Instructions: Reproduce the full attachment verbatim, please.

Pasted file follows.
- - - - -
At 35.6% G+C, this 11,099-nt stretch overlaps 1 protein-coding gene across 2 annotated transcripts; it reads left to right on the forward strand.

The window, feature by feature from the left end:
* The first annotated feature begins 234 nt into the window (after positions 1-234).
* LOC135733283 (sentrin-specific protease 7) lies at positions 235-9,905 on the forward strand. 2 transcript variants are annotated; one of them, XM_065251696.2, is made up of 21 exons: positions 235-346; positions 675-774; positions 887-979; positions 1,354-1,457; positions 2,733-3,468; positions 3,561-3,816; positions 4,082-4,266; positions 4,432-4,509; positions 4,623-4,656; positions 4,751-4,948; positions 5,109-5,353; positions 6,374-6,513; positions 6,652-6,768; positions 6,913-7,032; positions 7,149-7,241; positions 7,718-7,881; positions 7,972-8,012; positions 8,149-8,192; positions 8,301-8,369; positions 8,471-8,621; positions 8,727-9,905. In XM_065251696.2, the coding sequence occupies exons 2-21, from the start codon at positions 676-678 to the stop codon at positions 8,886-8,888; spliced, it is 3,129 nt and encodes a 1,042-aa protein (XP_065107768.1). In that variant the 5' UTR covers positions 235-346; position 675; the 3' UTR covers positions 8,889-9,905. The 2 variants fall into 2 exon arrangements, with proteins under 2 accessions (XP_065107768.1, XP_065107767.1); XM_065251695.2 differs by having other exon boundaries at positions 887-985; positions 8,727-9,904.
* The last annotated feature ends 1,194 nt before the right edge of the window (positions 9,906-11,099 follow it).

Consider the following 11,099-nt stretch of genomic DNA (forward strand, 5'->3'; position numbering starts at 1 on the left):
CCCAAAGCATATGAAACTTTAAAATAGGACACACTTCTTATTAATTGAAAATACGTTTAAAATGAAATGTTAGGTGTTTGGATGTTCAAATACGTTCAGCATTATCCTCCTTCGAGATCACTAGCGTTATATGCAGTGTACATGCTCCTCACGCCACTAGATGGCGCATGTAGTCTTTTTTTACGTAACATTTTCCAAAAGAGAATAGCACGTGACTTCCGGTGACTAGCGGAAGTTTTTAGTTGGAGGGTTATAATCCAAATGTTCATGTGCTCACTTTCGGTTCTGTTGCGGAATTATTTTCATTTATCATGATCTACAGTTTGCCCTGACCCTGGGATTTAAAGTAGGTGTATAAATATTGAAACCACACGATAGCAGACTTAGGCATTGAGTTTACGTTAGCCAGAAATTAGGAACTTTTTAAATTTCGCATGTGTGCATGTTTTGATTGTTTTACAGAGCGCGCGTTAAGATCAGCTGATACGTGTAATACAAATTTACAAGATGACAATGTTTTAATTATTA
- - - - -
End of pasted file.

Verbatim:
At 35.6% G+C, this 11,099-nt stretch overlaps 1 protein-coding gene across 2 annotated transcripts; it reads left to right on the forward strand.

The window, feature by feature from the left end:
* The first annotated feature begins 234 nt into the window (after positions 1-234).
* LOC135733283 (sentrin-specific protease 7) lies at positions 235-9,905 on the forward strand. 2 transcript variants are annotated; one of them, XM_065251696.2, is made up of 21 exons: positions 235-346; positions 675-774; positions 887-979; positions 1,354-1,457; positions 2,733-3,468; positions 3,561-3,816; positions 4,082-4,266; positions 4,432-4,509; positions 4,623-4,656; positions 4,751-4,948; positions 5,109-5,353; positions 6,374-6,513; positions 6,652-6,768; positions 6,913-7,032; positions 7,149-7,241; positions 7,718-7,881; positions 7,972-8,012; positions 8,149-8,192; positions 8,301-8,369; positions 8,471-8,621; positions 8,727-9,905. In XM_065251696.2, the coding sequence occupies exons 2-21, from the start codon at positions 676-678 to the stop codon at positions 8,886-8,888; spliced, it is 3,129 nt and encodes a 1,042-aa protein (XP_065107768.1). In that variant the 5' UTR covers positions 235-346; position 675; the 3' UTR covers positions 8,889-9,905. The 2 variants fall into 2 exon arrangements, with proteins under 2 accessions (XP_065107768.1, XP_065107767.1); XM_065251695.2 differs by having other exon boundaries at positions 887-985; positions 8,727-9,904.
* The last annotated feature ends 1,194 nt before the right edge of the window (positions 9,906-11,099 follow it).

Consider the following 11,099-nt stretch of genomic DNA (forward strand, 5'->3'; position numbering starts at 1 on the left):
CCCAAAGCATATGAAACTTTAAAATAGGACACACTTCTTATTAATTGAAAATACGTTTAAAATGAAATGTTAGGTGTTTGGATGTTCAAATACGTTCAGCATTATCCTCCTTCGAGATCACTAGCGTTATATGCAGTGTACATGCTCCTCACGCCACTAGATGGCGCATGTAGTCTTTTTTTACGTAACATTTTCCAAAAGAGAATAGCACGTGACTTCCGGTGACTAGCGGAAGTTTTTAGTTGGAGGGTTATAATCCAAATGTTCATGTGCTCACTTTCGGTTCTGTTGCGGAATTATTTTCATTTATCATGATCTACAGTTTGCCCTGACCCTGGGATTTAAAGTAGGTGTATAAATATTGAAACCACACGATAGCAGACTTAGGCATTGAGTTTACGTTAGCCAGAAATTAGGAACTTTTTAAATTTCGCATGTGTGCATGTTTTGATTGTTTTACAGAGCGCGCGTTAAGATCAGCTGATACGTGTAATACAAATTTACAAGATGACAATGTTTTAATTATTA